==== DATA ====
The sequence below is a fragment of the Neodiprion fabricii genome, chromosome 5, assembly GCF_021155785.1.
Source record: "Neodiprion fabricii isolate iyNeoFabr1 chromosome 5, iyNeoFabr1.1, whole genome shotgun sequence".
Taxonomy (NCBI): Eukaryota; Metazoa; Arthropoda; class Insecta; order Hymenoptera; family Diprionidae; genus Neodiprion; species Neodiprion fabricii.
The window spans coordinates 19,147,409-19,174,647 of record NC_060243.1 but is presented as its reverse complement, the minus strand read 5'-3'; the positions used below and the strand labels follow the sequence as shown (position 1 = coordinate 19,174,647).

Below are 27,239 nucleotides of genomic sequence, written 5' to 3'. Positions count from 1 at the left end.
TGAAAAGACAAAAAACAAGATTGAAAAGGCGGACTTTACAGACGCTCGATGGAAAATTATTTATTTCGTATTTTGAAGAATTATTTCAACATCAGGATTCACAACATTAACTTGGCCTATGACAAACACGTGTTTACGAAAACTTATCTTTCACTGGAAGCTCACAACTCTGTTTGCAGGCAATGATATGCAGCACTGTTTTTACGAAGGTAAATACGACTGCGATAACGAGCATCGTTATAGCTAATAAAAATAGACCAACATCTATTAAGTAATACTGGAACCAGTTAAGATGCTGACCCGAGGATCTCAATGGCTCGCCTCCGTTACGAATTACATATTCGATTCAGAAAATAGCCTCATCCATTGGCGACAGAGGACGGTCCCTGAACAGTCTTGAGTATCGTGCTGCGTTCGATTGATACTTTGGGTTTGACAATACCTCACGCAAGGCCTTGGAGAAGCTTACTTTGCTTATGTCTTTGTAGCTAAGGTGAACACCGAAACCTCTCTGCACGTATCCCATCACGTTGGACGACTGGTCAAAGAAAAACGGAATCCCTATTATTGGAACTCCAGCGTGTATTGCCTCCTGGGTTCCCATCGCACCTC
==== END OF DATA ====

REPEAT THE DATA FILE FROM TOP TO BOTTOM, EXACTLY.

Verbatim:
The sequence below is a fragment of the Neodiprion fabricii genome, chromosome 5, assembly GCF_021155785.1.
Source record: "Neodiprion fabricii isolate iyNeoFabr1 chromosome 5, iyNeoFabr1.1, whole genome shotgun sequence".
Taxonomy (NCBI): Eukaryota; Metazoa; Arthropoda; class Insecta; order Hymenoptera; family Diprionidae; genus Neodiprion; species Neodiprion fabricii.
The window spans coordinates 19,147,409-19,174,647 of record NC_060243.1 but is presented as its reverse complement, the minus strand read 5'-3'; the positions used below and the strand labels follow the sequence as shown (position 1 = coordinate 19,174,647).

Below are 27,239 nucleotides of genomic sequence, written 5' to 3'. Positions count from 1 at the left end.
TGAAAAGACAAAAAACAAGATTGAAAAGGCGGACTTTACAGACGCTCGATGGAAAATTATTTATTTCGTATTTTGAAGAATTATTTCAACATCAGGATTCACAACATTAACTTGGCCTATGACAAACACGTGTTTACGAAAACTTATCTTTCACTGGAAGCTCACAACTCTGTTTGCAGGCAATGATATGCAGCACTGTTTTTACGAAGGTAAATACGACTGCGATAACGAGCATCGTTATAGCTAATAAAAATAGACCAACATCTATTAAGTAATACTGGAACCAGTTAAGATGCTGACCCGAGGATCTCAATGGCTCGCCTCCGTTACGAATTACATATTCGATTCAGAAAATAGCCTCATCCATTGGCGACAGAGGACGGTCCCTGAACAGTCTTGAGTATCGTGCTGCGTTCGATTGATACTTTGGGTTTGACAATACCTCACGCAAGGCCTTGGAGAAGCTTACTTTGCTTATGTCTTTGTAGCTAAGGTGAACACCGAAACCTCTCTGCACGTATCCCATCACGTTGGACGACTGGTCAAAGAAAAACGGAATCCCTATTATTGGAACTCCAGCGTGTATTGCCTCCTGGGTTCCCATCGCACCTC